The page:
Make it a point in your pre-event research to map out a projected path for where you want to be, where you need to be, and when. If other team members are also attending, divide and conquer the sessions so you can all share your notes afterward. Then, reconcile it all together and cut your losses. You can always try to meet up with people at the after-hours events or schedule meetings with speakers to get a debrief on content you missed.

6. You Avoid Speaking Opportunities

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Sometimes conference organizers look for potential speakers all the way up to the day before a conference. Schedules change, people drop out, and last-minute additions are needed. If there’s a chance for you to step up to the plate, take advantage of this development opportunity if possible.

Don’t be afraid to engage with the organizers early in the game also. You might be surprised at how quickly they take you up on your offer. Beyond that, it’s a great way to promote your personal brand and that of your organization; you’ll likely be marketed in the pre-event materials to countless audience members.

7. You Beat Around the Bush

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If you’re not transparent with what you want, you won’t get it. Remember, people can’t read your mind.

If you have an idea ask for feedback. If you’d like them to evaluate your elevator pitch, set a time to meet and deliver it to them. You’re only at this conference for a limited amount of time, so make sure you get everything you need out of it.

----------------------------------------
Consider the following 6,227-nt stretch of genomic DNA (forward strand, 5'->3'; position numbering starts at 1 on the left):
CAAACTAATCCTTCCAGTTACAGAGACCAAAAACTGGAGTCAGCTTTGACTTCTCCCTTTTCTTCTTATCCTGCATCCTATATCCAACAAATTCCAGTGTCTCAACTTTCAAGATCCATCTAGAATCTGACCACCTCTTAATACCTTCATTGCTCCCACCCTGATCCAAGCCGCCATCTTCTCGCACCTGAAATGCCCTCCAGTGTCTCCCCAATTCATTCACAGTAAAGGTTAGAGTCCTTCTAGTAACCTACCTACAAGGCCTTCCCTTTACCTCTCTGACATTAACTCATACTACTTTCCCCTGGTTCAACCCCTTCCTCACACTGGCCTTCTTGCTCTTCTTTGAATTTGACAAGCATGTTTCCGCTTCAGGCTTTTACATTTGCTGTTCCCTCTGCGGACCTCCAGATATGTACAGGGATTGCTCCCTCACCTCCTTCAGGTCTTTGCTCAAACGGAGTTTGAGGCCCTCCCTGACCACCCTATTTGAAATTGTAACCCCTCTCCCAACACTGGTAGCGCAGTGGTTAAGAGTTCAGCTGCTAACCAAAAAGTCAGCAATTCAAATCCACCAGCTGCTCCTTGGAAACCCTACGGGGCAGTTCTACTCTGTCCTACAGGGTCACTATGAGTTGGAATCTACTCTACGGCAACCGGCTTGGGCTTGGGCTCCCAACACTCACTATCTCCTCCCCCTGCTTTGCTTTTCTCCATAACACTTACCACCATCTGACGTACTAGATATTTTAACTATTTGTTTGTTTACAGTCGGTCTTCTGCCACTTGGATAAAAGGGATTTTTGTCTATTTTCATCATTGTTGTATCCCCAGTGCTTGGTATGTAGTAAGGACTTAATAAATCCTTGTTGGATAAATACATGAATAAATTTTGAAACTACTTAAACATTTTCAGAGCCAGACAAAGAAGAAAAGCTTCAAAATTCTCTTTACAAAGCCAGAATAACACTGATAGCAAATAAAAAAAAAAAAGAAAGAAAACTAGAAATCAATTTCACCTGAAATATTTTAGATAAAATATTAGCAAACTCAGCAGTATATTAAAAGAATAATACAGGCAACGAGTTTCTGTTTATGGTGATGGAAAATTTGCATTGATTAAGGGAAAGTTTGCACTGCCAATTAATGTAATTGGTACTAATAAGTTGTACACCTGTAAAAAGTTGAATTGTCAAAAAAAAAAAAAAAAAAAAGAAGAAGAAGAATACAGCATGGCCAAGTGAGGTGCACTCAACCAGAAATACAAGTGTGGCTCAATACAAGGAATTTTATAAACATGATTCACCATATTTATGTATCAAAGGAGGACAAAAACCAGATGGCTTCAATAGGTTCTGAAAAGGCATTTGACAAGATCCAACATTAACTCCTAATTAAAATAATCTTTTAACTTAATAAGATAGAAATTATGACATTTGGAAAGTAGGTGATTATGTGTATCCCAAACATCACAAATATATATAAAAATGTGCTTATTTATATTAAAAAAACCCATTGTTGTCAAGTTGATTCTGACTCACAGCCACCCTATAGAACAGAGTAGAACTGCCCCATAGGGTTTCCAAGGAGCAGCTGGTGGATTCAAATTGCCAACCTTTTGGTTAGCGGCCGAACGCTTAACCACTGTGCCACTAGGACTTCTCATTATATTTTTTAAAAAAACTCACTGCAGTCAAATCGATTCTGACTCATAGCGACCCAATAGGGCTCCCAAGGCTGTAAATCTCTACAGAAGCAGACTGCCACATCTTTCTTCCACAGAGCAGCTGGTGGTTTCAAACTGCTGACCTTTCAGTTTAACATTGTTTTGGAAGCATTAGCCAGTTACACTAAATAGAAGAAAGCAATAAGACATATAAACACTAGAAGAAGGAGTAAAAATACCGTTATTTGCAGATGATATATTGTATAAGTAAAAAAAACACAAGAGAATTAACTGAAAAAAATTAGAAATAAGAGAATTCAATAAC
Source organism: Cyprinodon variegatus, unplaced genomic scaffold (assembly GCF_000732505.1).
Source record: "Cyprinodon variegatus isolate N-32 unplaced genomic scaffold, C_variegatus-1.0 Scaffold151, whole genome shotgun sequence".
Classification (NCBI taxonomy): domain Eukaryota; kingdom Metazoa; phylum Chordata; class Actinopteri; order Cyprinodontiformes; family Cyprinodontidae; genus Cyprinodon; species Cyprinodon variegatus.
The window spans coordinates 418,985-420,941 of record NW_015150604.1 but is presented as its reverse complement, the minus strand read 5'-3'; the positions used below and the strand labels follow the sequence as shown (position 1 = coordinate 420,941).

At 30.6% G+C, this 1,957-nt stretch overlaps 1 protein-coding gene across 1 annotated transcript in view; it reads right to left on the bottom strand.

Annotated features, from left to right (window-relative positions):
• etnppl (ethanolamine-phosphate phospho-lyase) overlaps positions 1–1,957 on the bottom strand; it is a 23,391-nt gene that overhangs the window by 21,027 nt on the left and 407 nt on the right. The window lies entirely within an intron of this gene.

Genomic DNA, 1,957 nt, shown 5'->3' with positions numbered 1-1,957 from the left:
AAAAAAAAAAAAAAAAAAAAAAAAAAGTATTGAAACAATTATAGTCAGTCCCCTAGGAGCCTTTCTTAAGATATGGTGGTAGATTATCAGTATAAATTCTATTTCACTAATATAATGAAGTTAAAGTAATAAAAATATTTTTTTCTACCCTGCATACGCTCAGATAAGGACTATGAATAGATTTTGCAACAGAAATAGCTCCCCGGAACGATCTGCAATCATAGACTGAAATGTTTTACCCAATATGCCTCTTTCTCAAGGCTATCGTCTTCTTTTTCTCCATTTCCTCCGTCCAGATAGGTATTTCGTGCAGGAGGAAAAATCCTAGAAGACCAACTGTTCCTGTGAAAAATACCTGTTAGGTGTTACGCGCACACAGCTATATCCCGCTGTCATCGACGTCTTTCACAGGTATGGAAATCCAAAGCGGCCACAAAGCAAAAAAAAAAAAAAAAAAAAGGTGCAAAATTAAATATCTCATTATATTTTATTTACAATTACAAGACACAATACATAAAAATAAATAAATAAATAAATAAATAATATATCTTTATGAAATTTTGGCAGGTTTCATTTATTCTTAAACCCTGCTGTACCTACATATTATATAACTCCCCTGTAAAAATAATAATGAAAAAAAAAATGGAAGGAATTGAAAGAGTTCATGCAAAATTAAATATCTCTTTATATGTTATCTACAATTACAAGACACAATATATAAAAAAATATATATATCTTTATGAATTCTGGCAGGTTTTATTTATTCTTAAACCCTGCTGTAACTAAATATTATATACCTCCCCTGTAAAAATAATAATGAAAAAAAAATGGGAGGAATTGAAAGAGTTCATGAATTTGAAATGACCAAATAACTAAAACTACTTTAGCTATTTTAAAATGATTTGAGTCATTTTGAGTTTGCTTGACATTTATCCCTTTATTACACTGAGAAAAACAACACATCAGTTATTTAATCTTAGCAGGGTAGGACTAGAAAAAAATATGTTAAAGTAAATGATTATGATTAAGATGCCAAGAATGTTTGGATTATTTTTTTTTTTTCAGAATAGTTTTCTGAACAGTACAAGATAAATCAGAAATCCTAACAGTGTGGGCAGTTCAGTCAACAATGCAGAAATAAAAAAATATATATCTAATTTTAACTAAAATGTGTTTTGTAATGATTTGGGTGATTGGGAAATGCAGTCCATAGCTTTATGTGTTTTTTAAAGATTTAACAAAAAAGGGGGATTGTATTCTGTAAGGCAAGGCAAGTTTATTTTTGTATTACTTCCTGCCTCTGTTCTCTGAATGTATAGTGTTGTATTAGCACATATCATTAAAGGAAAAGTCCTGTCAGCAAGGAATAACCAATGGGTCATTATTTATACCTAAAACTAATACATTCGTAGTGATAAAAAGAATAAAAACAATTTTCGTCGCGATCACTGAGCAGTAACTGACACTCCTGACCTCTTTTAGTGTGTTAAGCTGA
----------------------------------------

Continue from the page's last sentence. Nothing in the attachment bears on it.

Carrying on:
8. You Take, But Don’t Give

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Conferences are about both taking and giving. If you only make asks, talk only about your organization, and constantly steamroll the conversation people will notice you’re not interested in contributing anything to the party.

Support those around you and listen when people talk. Anything you can do to add meaningful value to interactions will go a long way toward building your reputation as a team player.

9. You Don’t Follow Up With People You Meet

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What’s the point of all your research and time spent in meetings if the relationship never lasts beyond the conference? Capitalize on the opportunities you create for yourself. After all, you never know where your next major partner, gift, powerhouse fundraiser, or devoted evangelist will come from.

As a general rule of thumb, follow up with people within 24 hours of meeting them. This helps cement your name and interaction in their brain, but it also shows that you’re a committed professional.

10. You Stay in the Wrong Hotel

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Most conferences are typically held at conference centers or in hotels. While staying at the hotel hosting, or right next to the venue, can cost a little bit more money it’s worth the investment.

The bulk of your networking will take place in or near the halls of the venue—the places where sometimes thousands of people are constantly in motion. If you stay far away, you’re removing yourself from the action.

11. You Go Overboard With the Festivities  

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Remember, you’re still a professional trying to make other professional connections. Don’t risk making the wrong impression.

All that aside, going overboard with the festivities can negatively impact your productivity in the morning. Don’t be the person who sleeps through the early sessions or misses out on engaging content because you’re hungover.

When you prepare and work hard to avoid these mistakes, you’ll be primed and ready to enjoy a powerful conference experience. And if you’re looking for a great conference to put them into action, join us in Boston next year for our annual Collaborative event.